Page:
Elmira Independent editorial:
It’s been a tough year to be a farmer.
First came the early heat, which caused apple trees to blossom out of season, and then wither when the cold weather returned. Then came weeks with little to no rain and searing heat, followed by rain that may well have come too late.
The business of being a farmer is always a challenging one. Farmers are at the mercy of the weather, and have to invest a lot of time, money and effort before they ever get paid for their labour.
They also have to deal with the ongoing struggles of equipment failure, the difficulty of finding skilled workers willing to put in the hard labour required on a farm, and, like the rest of us, rising fuel and energy costs.
Most Canadians have become far removed from the farming process, and tend to take for granted the food we consume, food that is always there when we need it.
This fall, we have been told to expect increased food costs — something that we expect will lead to some grumbling. But we really ought to take a good hard look at how blessed we are to live in a nation like Canada, and how little we really have to pay for our food.
According to the Canadian Federation of Agriculture, Canadians enjoy some of the lowest food prices in the world. Food Freedom Day, the day that the average Canadian has earned enough money to pay for a year’s worth of food, takes place in early February. Less than 12 per cent of our income is spent on food. This year, Food Freedom Day took place on Feb. 12.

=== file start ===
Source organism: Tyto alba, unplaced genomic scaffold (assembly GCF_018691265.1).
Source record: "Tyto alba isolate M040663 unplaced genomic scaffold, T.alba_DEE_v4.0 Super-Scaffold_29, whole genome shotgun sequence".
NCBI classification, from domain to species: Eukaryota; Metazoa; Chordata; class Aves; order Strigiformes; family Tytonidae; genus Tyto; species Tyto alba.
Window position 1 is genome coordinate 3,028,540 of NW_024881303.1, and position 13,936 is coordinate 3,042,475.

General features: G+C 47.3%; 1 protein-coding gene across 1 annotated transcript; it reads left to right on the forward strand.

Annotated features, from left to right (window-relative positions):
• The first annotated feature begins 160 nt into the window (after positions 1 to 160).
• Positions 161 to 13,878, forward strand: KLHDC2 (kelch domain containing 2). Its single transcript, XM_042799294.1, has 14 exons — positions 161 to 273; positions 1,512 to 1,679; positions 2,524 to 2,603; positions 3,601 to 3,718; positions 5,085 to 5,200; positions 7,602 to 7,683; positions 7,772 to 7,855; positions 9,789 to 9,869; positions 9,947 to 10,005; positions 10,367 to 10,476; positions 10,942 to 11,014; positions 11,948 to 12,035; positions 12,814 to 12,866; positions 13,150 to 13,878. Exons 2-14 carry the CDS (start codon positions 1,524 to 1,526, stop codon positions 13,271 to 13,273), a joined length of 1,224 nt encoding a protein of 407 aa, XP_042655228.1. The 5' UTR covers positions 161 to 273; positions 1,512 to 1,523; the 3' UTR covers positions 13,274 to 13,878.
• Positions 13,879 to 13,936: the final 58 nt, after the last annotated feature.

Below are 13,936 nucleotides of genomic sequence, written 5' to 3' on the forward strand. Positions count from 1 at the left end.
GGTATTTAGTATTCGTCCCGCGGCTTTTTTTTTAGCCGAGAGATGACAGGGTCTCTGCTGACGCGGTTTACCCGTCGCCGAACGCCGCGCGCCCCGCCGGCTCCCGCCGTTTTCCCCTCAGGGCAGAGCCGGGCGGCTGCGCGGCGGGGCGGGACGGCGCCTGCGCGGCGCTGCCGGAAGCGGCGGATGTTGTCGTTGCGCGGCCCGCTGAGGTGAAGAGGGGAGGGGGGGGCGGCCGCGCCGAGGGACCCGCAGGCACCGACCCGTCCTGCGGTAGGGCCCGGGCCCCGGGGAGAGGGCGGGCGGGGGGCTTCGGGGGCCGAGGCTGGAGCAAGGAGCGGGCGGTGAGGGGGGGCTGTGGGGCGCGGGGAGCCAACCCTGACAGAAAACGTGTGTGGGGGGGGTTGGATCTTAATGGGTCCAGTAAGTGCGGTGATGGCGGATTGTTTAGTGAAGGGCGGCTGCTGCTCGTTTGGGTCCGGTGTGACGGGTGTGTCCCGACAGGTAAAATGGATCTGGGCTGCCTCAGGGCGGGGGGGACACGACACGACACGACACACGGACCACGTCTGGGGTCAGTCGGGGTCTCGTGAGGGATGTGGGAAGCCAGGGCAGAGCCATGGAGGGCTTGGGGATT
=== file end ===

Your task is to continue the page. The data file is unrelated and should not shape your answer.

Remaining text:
And, given how little we pay for our food, it is even more shocking to realize how little farmers get. For example, on a box of corn cereal costing $3.54, farmers will net approximately 11 cents. This year, as Ontario farmers are facing a truly difficult year, we need to do what we can to support them.
The 100-Mile Diet, often touted as an environmentally friendly way to eat, is also one that benefits local farmers. The more we seek out locally grown produce, and locally raised livestock for our tables, the healthier the local farming community will be. Instead of buying food that is imported cheaply from other nations — even as local food prices rise — let us think of supporting our local farmers first, every chance we get.
After all, our Waterloo Region farmers not only feed us, they support the local economy as well, purchasing goods and services in our region, and hiring workers for the harvest. And while our grocery bills may rise a bit as a result, we can rest easy, knowing that we are showing appreciation to those who deserve the most — the farmers who have laboured hard this, and every year, to keep us well-fed.